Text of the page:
Last month, the Organization for Economic Cooperation and Development (OECD) suggested to the policymakers around the world to come up with a uniform crypto tax regulation. It implied that regulators worldwide should now start issuing a more precise and regular guidance for digital assets. Furthermore, the OECD recommends for said regulators to develop and eventually adopt a specific tax law that spans globally.
Fast forward to this November; it’s as if the regulators have listened, and we might just get that according to the OECD.
The OECD’s Centre for Tax Policy and Administration’s current director, Pascal Saint-Amans, noted that a multi-nation organization is set to introduce a particular common reporting standard (CRS) dedicated to cryptos as early as next year. Amans added that this tax standard would somewhat mirror the anti-tax evasion CRS developed by the OECD itself. Notably, this organization consists of 37 nations working on a common goal, setting a uniform crypto tax policy.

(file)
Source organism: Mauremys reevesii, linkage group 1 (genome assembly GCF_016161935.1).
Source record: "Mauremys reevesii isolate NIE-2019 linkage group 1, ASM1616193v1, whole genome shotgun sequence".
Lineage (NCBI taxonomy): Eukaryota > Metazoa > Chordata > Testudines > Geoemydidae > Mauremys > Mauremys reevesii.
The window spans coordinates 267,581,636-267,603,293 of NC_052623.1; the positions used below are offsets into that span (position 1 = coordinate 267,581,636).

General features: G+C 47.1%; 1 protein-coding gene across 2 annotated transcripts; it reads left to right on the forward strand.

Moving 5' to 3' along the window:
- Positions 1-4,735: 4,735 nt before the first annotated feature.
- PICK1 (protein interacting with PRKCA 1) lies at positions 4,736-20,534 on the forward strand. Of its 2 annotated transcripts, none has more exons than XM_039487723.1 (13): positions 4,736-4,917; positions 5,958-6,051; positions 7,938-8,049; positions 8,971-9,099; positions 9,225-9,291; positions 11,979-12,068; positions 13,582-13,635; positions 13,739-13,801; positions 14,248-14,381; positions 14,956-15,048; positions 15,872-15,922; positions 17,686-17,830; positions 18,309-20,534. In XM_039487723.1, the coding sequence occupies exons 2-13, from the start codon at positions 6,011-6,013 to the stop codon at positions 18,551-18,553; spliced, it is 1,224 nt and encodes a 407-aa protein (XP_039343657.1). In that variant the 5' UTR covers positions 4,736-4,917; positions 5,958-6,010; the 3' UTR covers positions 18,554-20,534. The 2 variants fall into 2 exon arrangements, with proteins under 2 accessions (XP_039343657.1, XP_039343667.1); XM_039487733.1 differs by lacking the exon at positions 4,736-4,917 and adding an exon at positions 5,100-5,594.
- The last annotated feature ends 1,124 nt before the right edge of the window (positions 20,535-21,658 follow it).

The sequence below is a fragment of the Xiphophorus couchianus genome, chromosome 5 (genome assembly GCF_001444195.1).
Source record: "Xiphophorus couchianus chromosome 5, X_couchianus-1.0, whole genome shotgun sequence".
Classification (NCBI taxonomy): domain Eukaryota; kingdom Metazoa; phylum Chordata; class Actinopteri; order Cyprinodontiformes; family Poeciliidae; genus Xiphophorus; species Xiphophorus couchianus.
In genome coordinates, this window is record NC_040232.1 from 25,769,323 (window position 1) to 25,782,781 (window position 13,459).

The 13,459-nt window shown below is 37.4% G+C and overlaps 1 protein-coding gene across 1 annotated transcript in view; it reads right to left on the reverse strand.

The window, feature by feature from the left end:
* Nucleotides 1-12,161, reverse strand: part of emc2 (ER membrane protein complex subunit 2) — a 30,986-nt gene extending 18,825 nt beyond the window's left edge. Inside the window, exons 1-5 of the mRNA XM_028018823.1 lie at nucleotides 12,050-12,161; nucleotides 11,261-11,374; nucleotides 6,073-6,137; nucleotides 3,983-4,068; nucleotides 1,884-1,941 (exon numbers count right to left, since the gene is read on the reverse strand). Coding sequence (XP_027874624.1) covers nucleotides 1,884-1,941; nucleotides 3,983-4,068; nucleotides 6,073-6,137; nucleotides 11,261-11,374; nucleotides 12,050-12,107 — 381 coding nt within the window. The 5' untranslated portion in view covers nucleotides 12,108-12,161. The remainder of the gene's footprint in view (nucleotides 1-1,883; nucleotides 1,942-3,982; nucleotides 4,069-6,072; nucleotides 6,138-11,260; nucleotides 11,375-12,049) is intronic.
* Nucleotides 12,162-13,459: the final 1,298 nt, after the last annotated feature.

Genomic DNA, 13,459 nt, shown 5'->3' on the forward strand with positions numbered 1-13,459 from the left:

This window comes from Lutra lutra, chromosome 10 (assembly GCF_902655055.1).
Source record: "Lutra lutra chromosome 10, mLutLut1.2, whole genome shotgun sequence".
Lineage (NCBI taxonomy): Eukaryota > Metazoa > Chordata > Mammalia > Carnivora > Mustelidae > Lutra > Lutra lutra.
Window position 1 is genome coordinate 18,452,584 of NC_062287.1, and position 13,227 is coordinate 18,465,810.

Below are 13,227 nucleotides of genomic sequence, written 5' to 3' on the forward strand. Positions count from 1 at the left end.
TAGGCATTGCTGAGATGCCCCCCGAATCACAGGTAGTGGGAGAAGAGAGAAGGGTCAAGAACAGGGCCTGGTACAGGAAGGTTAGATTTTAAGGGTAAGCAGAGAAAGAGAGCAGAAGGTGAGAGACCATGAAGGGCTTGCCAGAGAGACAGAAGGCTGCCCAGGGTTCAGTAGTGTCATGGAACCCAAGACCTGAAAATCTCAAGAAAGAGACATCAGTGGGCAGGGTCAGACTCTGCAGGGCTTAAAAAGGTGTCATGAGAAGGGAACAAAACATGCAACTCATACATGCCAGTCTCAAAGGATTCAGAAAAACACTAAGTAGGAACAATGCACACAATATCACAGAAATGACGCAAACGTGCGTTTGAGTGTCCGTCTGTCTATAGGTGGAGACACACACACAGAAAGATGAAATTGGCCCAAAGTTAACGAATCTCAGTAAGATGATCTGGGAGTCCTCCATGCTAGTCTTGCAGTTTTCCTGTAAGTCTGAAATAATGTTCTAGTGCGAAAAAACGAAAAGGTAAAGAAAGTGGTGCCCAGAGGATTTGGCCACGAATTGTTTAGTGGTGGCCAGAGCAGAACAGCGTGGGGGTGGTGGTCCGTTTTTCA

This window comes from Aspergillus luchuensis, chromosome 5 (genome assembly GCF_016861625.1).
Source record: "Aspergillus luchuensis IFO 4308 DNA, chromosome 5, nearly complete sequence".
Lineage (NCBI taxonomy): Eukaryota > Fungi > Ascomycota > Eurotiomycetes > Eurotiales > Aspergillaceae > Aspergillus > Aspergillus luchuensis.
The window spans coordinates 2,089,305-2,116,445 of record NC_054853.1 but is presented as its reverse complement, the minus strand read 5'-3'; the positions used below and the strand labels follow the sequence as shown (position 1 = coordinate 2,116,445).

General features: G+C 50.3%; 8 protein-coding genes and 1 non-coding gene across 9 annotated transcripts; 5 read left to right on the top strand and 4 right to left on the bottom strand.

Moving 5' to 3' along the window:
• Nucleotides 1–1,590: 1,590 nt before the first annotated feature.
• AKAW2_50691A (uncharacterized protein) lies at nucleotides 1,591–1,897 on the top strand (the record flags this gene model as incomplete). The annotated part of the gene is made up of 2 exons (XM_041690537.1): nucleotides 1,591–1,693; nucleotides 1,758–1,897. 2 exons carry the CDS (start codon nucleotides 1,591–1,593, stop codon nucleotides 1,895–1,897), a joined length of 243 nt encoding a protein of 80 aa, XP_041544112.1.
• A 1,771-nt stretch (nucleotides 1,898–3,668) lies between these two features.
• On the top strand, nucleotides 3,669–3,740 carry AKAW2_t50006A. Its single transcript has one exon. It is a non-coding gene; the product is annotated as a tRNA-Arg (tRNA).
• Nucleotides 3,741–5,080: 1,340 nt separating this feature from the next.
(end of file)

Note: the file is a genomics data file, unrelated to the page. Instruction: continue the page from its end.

This particular development came almost right after the European Commission announced its plans to extend and amend the tax evasion laws pertaining to crypto assets. The commission then noted that the new crypto laws are expected to be implemented in the third quarter of next year.
Amans reaffirms that the OECD plans to establish a uniform crypto tax standard in Europe before its government itself. He believes that this may be an excellent opportunity to integrate the European Union to the global crypto tax standards that the organization is currently working on. However, it is also worth noting that simultaneous development could lead to the OECD and Europe to bang heads with each other – as some policies one organization introduces can directly contradict the other, leading to further complications. With that being said, Amans is seemingly confident that such concerns would not happen. He asserts that every proposal submitted by the OECD would complement the regulations set by Europe.
If all things go according to their way, we may indeed see a global tax regulation very soon.